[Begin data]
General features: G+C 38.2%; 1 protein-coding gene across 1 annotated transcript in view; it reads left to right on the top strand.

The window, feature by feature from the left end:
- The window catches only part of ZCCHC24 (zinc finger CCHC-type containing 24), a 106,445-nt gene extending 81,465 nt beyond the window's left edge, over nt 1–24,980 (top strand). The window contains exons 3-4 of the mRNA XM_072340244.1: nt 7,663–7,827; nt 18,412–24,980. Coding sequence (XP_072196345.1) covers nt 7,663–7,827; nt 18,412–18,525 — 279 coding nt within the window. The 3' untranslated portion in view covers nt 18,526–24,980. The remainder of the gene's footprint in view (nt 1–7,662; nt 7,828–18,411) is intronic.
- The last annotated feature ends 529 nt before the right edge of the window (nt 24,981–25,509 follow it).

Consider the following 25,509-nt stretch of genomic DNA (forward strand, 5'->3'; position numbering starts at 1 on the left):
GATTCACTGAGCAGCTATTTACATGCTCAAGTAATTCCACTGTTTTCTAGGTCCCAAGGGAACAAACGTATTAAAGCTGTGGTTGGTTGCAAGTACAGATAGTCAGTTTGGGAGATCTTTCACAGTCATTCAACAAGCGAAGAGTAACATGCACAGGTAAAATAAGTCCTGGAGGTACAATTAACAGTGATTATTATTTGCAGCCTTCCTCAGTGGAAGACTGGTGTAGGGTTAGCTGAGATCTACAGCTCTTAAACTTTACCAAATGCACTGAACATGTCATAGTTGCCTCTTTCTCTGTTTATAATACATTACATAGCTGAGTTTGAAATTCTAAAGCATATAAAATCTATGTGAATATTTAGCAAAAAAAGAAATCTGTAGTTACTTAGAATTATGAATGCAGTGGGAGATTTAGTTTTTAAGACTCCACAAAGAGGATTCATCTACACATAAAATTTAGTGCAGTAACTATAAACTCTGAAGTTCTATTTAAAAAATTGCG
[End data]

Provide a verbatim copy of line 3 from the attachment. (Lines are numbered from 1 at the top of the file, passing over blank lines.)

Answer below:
- The window catches only part of ZCCHC24 (zinc finger CCHC-type containing 24), a 106,445-nt gene extending 81,465 nt beyond the window's left edge, over nt 1–24,980 (top strand). The window contains exons 3-4 of the mRNA XM_072340244.1: nt 7,663–7,827; nt 18,412–24,980. Coding sequence (XP_072196345.1) covers nt 7,663–7,827; nt 18,412–18,525 — 279 coding nt within the window. The 3' untranslated portion in view covers nt 18,526–24,980. The remainder of the gene's footprint in view (nt 1–7,662; nt 7,828–18,411) is intronic.